Living with pain is unimaginable for those of us who can easily move around. It's hard to even consider what life would be like to get in or out of bed if it were a daily burden. Whether it is a creaky knee, stiffness in the hip or major inflammation that settles in the joints, arthritic pain is the "unfriended" pest that will not go away. Arthritis itself comes in many forms and if you are in pain and seek an accurate diagnosis, you will eventually turn to Rheumatology, which is is the specialty for treatment of joint pain.
This month I have chosen Dr. Joan Bathon, Divisional Chief of Rheumatology at Columbia University Medical Center to be the "iconic woman". Her dedicated work encompasses a wide range of interests in the field: caring for patients, working on her multiple research projects and as a teaching Professor to doctors in training. She is a well rounded person with strength to get her through a grueling daily schedule, an even personality who is also modest, kind, fiercely smart and - at times - fiercely blunt, with a wry sense of humor just to shake things up. Her patients adore her and are very loyal, even if finding appointments can sometimes be a challenge due to Dr. Bathon's filled calendar. Some of these patients have very complicated conditions. It takes patience and careful evaluation of all symptoms followed by investigative tests in order to confirm an accurate diagnosis. This is how a skilled physician finds the best treatment to slow down or prevent progression of the disease. Dr. Bathon's specialty lies in Rheumatoid Arthritis, which is a condition where the immune system turns on the affected person's body. She has written many scholarly papers on this subject, travels the world to give lectures and attend conferences. Her work as Principal Investigator on her research studies comes with added pressure. There is a constant need for funding or re-funding and as Principal Investigator, she is held accountable to prove every step of the research progress is achieved for her work to continue, but she manages to keep her projects going and new ones granted. These research studies are so important to find different treatment options, give a better understanding of the disease and progress made is in part thanks to all the patients generous enough to participate in her research studies.
This is only a brief summary of the person everyone respects and admires. She certainly makes a great choice for this month and I should know this since I was fortunate to work closely under her on some of her research projects. I can easily say that my time in Rheumatology was nothing short of a most rewarding experience. It was hard work at times, but with Dr. Joan Bathon at the helm, we all kept focused on a common goal: master the challenges of every research project given to us. To me, she always seemed so busy. She came in early and left late but I always knew when she was in her office, by the sound of NPR's classical music station wafting softly into the reception area. From there, I could catch a glimpse of her at her computer, immersed in her work. She looked so peaceful she could be writing an email to a friend or doing some mundane task, who knew the scope of what she was working on? We all knew not to bother her with trivia, but she was always available if needed or fair game to anything funny. I never heard her raise her voice and I don't believe I ever saw her lose her composure. That just proves that some people are happy with the life they lead and wear it well. She is someone who wears her passion elegantly, every day.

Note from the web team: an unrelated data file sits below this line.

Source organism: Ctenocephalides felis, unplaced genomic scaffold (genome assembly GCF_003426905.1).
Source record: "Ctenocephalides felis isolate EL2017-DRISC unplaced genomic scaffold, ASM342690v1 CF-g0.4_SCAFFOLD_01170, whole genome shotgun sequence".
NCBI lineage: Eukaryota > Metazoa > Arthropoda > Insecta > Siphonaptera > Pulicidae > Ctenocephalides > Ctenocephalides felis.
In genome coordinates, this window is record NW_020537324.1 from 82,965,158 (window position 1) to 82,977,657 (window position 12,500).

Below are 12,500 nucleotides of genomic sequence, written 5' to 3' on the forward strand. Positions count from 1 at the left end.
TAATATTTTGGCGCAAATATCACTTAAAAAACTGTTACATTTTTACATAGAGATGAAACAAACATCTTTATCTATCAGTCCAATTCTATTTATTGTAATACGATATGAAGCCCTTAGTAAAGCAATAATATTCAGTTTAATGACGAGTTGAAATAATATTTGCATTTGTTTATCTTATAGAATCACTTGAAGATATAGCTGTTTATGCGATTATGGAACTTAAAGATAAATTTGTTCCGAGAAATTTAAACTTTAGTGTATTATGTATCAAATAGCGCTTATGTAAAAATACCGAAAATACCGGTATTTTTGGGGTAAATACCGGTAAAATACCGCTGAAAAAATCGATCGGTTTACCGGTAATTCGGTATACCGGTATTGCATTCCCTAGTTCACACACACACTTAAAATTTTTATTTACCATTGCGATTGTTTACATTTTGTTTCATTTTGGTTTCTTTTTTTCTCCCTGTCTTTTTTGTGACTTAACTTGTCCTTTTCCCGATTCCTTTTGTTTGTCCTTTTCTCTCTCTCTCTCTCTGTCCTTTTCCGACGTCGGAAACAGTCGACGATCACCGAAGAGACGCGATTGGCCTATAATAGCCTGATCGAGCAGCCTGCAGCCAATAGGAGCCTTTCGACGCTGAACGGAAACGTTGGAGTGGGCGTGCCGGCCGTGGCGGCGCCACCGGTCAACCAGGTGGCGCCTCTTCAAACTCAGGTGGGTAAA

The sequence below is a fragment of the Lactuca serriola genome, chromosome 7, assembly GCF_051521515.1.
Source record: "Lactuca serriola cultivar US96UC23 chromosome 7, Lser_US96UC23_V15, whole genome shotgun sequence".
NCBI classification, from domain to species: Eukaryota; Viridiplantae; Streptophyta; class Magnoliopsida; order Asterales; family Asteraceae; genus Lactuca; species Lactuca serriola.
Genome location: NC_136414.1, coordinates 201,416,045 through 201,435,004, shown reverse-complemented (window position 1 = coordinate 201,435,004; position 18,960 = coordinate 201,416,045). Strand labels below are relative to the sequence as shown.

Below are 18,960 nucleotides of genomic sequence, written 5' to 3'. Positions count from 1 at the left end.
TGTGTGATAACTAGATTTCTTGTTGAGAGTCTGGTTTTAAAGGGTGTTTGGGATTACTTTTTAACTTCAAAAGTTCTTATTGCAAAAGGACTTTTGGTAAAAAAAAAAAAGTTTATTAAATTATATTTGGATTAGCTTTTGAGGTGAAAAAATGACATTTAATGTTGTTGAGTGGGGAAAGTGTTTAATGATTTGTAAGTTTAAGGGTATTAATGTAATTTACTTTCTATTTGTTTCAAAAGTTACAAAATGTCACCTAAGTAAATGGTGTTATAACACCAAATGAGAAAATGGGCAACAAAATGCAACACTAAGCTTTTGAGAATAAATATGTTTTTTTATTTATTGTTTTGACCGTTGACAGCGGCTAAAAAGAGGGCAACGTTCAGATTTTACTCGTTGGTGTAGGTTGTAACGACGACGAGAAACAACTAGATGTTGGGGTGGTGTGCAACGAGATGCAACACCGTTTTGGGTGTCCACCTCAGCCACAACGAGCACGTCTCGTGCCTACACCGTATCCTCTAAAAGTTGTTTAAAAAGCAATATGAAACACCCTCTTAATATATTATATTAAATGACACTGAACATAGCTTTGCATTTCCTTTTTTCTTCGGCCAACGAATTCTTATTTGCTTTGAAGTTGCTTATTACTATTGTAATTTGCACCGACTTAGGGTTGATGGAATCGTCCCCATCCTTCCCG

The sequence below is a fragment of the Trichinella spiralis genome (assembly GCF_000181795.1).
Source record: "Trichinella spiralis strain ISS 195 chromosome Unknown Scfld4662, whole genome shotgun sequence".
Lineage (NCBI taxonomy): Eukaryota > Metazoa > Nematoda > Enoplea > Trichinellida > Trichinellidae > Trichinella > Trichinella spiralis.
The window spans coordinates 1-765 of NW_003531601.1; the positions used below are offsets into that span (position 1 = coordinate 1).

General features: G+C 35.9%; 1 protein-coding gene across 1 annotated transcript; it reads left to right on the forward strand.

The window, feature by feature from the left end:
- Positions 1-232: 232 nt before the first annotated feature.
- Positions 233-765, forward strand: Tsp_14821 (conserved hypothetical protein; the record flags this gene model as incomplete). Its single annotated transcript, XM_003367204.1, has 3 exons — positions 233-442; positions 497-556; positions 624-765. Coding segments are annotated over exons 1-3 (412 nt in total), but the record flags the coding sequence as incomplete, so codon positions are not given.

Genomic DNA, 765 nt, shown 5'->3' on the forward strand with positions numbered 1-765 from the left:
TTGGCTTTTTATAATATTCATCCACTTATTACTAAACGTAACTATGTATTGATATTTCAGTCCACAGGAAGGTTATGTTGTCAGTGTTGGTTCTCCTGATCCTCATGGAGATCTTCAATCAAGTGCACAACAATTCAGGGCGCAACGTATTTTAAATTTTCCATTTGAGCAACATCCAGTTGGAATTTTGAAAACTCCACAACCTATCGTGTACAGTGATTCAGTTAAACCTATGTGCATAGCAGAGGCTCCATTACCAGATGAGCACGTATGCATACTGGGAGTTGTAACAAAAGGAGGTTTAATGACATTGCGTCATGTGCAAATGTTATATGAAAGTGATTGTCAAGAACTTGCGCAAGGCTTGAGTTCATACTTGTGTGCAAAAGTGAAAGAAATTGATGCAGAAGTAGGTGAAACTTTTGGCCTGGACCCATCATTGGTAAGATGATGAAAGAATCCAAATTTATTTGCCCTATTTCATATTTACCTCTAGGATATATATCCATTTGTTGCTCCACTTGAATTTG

Dr. Bathon enjoying a moment with a new friend
I hope you will watch the interview with Dr. Bathon and appreciate what she has to say.
Photo courtesy of The Department of Medicine, CUMC.
In addition to Dr. Bathon's many research projects, she has been PI or co-investigator on many pivotal RA clinical trials, both industry and NIH sponsored. Dr. Bathon has authored over 160 manuscripts and book chapters. She served as Editor-in-Chief of Arthritis and Rheumatology from 2010-15. She is a standing member of the NIH-NIAMS Arthritis Musculoskeletal and Skin Diseases Clinical Trial Review Committee (AMSCT) study section, and has served on a variety of other NIH and foundation grant review study sections and as chair or member of several NIH sponsored DSMBs. She was a member of the Board of Directors of the American College of Rheumatology (ACR), and she is a past member of the FDA Arthritis Advisory Committee.
Education & Training
University of Maryland School of Medicine
Internship: University of Maryland Medical Center
Residency: University of Maryland Medical Center
Fellowship: Johns Hopkins Hopital
For a complete list of publications, please visit PubMed.gov